My current love for Blade Runner isn't about the story it tells, it's for the movie's undeniable power as a testament to great film production. This is a film that is vague in message, character, and narrative but atmospherically captivating. The cinematography, special effects, and music create a theme, which is dehumanization through technology.

Style-over-substance isn't always a bad thing. Style against substance is. Getting an audience invested in the substance of a film and having a style that doesn't blend well with it is a problem. Just watch the medieval fantasy Ladyhawke and try putting up with the Alan Parsons soundtrack. Blade Runner, like Stanley Kubrick's 2001: A Space Odyssey (both films had the same genius special effects artist, Douglas Trumbull), is strong because it's environment and theme created by style transports us to a place that feels very real. If it had more defined characters and story it would rob us of that feeling. Shifting constantly between the internal and external is jarring. This is why the original cut never worked for me. Harrison Ford's narration doesn't only sound unenthusiastic, but it's an inept attempt to make the film feel personal.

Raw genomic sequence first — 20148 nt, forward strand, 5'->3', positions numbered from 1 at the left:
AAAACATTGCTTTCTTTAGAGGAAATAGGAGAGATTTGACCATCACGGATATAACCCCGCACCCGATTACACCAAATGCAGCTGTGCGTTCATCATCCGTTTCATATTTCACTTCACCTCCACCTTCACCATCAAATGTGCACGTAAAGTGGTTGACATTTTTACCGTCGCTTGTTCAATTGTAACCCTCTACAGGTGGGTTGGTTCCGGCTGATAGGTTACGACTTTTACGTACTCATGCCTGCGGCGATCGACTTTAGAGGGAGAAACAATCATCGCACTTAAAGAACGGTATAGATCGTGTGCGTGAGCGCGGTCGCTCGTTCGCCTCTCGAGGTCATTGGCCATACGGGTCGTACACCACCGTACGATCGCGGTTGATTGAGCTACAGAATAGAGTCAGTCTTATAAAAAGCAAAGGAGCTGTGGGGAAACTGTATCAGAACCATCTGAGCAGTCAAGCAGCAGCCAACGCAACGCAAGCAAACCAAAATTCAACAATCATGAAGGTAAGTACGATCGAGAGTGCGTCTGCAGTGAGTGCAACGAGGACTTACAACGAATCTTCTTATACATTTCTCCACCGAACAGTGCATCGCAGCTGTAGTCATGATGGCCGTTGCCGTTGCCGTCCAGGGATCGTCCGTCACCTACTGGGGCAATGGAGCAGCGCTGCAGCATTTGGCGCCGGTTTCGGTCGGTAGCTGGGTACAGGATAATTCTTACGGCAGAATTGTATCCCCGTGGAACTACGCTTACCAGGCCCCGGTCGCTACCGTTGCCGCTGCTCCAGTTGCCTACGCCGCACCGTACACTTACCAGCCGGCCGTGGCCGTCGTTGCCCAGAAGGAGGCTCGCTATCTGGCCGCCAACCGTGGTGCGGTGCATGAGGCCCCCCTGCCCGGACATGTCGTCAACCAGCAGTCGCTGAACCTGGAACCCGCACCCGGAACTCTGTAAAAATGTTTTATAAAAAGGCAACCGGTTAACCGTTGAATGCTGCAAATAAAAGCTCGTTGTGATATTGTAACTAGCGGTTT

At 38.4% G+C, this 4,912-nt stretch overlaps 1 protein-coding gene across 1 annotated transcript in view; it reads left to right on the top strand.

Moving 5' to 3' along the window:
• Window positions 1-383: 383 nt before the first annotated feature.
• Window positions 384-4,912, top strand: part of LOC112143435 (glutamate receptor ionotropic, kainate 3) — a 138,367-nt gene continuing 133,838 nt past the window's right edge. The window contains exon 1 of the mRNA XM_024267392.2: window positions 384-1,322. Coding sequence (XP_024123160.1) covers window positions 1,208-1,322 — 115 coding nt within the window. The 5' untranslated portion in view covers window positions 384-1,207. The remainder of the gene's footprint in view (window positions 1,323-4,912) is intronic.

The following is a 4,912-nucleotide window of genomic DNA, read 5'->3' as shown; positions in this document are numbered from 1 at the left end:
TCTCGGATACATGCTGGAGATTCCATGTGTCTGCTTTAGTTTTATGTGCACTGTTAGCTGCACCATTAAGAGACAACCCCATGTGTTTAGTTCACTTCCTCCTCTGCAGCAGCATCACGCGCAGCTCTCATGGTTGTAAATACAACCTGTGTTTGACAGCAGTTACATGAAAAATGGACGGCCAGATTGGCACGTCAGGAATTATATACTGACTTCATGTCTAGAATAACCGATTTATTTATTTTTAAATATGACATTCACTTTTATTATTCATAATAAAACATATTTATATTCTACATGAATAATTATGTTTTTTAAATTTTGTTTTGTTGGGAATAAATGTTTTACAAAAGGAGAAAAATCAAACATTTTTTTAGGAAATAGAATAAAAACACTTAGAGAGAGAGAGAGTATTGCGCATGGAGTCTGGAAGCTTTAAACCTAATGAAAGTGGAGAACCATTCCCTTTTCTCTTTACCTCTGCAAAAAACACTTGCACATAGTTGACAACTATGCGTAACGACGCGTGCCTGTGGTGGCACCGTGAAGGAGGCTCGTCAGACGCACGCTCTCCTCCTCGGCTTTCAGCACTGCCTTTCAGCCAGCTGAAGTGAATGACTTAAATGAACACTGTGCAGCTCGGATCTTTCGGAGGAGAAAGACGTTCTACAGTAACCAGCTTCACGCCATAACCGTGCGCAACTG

This footage is from the epic documentary, Dangerous Days: The Making of Blade Runner, which is one of the most extensive 'making-of' works I've ever seen and proof that this film was beyond ambitious. It's included on current Blu-ray and DVD versions of the film